- The Washington Times - Wednesday, April 4, 2007


Ruth Yorkin Drazen was 69 when her husband, Jerome, died of prostate cancer. She thought she would be terrified when he died, only to experience an entirely different emotion.

“It was his having a way out to peace,” said Mrs. Drazen, now 88. “And if you love someone, you don’t want them to suffer.”

His passing and the realization that so many people were consumed with fear at the thought of death led Mrs. Drazen to begin an entirely new career in her early 70s: documentary filmmaking.

Her first feature, “On the Edge of Being: When Doctors Confront Cancer,” described doctors’ personal journeys as patients. She didn’t stop there.

Tonight, the Public Broadcasting Service will air Mrs. Drazen’s fifth film in 13 years — a look at the life of composer Gustav Mahler. The film is a combination of subjects that interest Mrs. Drazen: psychology, philosophy, religion and music. It’s also a tribute to the beauty of life, something Mrs. Drazen thinks many fail to appreciate.

“Heal the world — that’s what my intention is,” she said. “And I feel so lucky that I’m here to do that.”

Mrs. Drazen was born in Washington, Pa., the eldest of three children in a middle-class family. (One of her siblings is Bud Yorkin, the Hollywood producer.) Her parents exposed her to music early on, taking her to concerts in Pittsburgh as a child and encouraging her piano studies.

She went on to study piano at the Curtis Institute of Music in Philadelphia. Her first marriage ended in divorce, partly because of stress over the death of the couple’s infant son. The baby, Anton, died of a rare genetic disorder, and Mrs. Drazen’s grief sparked her interest in curing genetic illnesses. She spent years working for the Muscular Dystrophy Association and the National Genetics Foundation.

Mrs. Drazen lives in a spacious apartment in Manhattan filled with eclectic art, Oriental rugs and, of course, a piano. Her coffee table is weighed down by stacks of art books, and she greets visitors with chocolates and water.

At her side is a walker that she has used ever since fracturing her neck in a fall three years ago. Her mental agility is boundless, however, and she talks with a confidence and verve that borders on saucy.

Her husband’s struggle with cancer and the elements of care he received at the hospital served as a catalyst for her foray into filmmaking, but the roots of her interest in dealing with life and death go back further.

As a toddler, she witnessed an ambulance whisk away the daughter-in-law of a neighbor. While she watched the grim scene unfold, Johann Strauss’ “Tales From the Vienna Woods” played in the background.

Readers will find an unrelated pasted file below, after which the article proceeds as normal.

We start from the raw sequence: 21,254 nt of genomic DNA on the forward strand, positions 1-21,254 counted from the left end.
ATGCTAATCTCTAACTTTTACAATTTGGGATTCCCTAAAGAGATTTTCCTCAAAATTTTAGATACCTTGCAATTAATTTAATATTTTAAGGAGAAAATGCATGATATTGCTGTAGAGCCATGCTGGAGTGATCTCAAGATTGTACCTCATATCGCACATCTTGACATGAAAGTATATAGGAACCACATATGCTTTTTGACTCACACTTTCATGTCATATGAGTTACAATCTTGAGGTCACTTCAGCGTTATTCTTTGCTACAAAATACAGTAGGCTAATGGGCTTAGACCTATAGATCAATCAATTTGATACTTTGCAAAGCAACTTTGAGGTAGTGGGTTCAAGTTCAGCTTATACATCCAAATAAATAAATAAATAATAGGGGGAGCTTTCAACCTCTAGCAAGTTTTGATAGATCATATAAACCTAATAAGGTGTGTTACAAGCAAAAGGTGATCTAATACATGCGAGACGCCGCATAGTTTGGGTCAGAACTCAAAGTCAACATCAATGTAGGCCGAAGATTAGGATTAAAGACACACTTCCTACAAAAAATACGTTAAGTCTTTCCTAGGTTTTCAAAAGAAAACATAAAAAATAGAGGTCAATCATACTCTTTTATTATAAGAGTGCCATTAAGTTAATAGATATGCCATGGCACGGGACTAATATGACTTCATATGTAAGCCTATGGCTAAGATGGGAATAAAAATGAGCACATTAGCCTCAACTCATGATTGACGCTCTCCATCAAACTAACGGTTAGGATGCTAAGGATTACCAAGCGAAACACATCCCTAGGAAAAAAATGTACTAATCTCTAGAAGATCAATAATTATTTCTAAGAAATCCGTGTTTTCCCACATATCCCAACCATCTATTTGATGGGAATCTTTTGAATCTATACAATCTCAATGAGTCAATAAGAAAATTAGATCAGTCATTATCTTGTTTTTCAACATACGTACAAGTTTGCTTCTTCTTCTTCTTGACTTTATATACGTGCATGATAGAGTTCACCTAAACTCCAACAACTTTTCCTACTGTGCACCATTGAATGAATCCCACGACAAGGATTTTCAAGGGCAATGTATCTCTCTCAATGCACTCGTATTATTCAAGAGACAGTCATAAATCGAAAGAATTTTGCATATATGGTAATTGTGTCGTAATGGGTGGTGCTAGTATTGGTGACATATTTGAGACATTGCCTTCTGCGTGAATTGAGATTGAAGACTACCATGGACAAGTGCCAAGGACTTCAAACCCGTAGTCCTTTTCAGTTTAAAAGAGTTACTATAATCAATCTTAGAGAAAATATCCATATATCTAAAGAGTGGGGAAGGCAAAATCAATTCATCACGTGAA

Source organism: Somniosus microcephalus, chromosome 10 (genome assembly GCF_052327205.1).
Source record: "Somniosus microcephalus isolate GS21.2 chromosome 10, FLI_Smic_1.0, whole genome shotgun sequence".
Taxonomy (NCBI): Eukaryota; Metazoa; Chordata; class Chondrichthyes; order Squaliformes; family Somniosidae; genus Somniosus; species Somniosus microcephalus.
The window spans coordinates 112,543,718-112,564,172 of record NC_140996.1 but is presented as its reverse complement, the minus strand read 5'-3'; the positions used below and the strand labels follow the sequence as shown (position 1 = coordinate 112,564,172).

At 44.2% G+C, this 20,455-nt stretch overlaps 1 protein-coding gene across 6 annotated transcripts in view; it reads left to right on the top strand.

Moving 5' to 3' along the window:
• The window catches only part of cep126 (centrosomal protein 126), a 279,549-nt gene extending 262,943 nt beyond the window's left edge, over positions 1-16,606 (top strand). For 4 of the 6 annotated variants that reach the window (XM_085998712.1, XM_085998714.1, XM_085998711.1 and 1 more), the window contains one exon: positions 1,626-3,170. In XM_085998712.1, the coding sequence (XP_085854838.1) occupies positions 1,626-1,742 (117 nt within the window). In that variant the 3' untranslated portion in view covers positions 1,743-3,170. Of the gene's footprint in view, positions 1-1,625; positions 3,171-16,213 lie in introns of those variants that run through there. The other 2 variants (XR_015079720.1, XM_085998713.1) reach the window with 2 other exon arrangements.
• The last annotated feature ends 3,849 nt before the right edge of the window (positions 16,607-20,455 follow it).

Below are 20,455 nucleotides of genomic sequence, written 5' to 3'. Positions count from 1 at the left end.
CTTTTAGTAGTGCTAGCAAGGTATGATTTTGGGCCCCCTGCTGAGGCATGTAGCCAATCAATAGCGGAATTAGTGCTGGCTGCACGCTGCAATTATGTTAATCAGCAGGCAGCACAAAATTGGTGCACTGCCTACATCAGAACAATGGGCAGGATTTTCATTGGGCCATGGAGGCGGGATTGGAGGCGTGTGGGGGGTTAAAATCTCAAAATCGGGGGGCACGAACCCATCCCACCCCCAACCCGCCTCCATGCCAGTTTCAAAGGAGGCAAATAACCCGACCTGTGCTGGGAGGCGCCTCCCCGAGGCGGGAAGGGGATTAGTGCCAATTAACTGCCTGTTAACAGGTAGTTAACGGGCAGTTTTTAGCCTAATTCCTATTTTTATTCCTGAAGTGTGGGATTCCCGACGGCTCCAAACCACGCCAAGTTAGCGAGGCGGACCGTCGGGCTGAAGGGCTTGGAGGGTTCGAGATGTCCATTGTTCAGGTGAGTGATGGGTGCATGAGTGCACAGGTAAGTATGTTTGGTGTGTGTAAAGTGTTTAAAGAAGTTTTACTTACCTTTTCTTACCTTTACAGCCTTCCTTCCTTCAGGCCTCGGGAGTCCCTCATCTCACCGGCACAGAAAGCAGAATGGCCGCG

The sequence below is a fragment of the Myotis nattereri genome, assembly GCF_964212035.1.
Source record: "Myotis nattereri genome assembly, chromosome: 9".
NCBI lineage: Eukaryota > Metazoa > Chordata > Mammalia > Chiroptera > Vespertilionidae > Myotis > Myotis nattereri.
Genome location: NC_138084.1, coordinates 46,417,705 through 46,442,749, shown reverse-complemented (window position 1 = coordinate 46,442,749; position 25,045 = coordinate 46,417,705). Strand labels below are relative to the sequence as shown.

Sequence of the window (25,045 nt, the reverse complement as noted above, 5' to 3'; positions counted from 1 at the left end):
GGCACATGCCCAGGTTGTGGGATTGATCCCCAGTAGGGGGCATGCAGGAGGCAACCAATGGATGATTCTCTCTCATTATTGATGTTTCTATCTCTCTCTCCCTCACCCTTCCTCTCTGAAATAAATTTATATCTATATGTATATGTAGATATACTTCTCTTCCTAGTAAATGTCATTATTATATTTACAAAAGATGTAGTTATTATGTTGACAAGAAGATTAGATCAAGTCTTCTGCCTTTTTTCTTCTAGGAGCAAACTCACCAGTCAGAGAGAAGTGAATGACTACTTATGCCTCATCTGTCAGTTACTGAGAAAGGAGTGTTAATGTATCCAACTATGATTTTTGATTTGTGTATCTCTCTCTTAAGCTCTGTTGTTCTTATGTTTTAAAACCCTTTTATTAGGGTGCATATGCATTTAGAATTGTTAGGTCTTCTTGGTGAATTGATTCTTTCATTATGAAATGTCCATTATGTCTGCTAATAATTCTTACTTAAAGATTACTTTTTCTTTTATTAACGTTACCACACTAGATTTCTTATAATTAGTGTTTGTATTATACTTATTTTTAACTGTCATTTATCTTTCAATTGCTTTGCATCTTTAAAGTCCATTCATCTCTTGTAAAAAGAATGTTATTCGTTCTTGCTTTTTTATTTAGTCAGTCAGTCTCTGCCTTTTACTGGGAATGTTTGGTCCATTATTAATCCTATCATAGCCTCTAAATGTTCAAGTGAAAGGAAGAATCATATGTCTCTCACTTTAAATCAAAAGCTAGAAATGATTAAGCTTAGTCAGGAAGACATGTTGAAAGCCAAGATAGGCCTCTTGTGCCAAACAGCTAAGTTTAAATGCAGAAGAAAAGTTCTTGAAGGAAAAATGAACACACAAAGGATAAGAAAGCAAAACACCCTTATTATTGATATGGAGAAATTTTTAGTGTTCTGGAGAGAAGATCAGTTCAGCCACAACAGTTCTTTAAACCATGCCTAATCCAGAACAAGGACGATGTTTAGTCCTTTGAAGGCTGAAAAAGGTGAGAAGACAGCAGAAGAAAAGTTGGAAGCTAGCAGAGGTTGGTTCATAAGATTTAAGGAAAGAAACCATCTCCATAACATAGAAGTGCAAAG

“I think that was the force of my filmmaking,” she says, “because in reality, I’ve been looking for her.”

“The Choice Is Yours,” a documentary she produced a few years ago, looked at the life and philosophy of Viktor Frankl, a psychiatrist and Holocaust survivor who promoted the belief that man’s primary motivational force is his search for meaning. The award-winning film includes footage of Dr. Frankl’s lectures as well as interviews with physicians and patients who have endured cancer and other diseases.

Her films have been shown in many medical establishments.

“It’s possible for people to have a medical problem and still have a good life,” she said. “It is possible to turn the most negative experiences into something positive, and that’s what we need to do more of and be less self-centered.”

Her upcoming film, titled “A Wayfarer’s Journey: Listening to Mahler,” explores the role of music in healing and how the composer turned to music to deal with often-difficult circumstances. Mrs. Drazen says she first became an ardent Mahler fan in her early 20s after hearing some of his music and being overwhelmed. In a way, Mrs. Drazen’s film is a love letter.

“I think he’s my soul mate,” she says of the Austrian composer, who died in 1911. “His life is so troubled, and he never gives up. That’s something I adore about him. Whenever I hurt, I go for him. He helps remind me that this, too, shall pass.”

One of the most prominent faces to appear in her films is actor Richard Dreyfuss, who was in the Frankl documentary and is in the Mahler film as well.

“She’s a remarkably energetic and optimistic and hopeful and intellectual woman,” Mr. Dreyfuss said. “I think she’s got a spiritual secret. Her doing these movies is an attempt to find a way to articulate that spiritual secret that she has already.”

Filmmaking runs in Mrs. Drazen’s family. Her brother Mr. Yorkin’s hits include “All in the Family” and “Sanford & Son.” Has Mr. Yorkin ever helped Mrs. Drazen in her film career? No, and she has never really asked him to.

“She didn’t need my help,” he said. “She’s pretty good at what she’s doing, and she learned it pretty quickly.”

Mrs. Drazen intends to continue. “I would like, before I leave, to make a film that is going to address fear at its highest level,” she said, adding that she also would like to write a book.

After all, she may not fear death, but she does fear something else: retiring.

Copyright © 2018 The Washington Times, LLC. Click here for reprint permission.

The Washington Times Comment Policy

The Washington Times is switching its third-party commenting system from Disqus to Spot.IM. You will need to either create an account with Spot.im or if you wish to use your Disqus account look under the Conversation for the link "Have a Disqus Account?". Please read our Comment Policy before commenting.


Click to Read More and View Comments

Click to Hide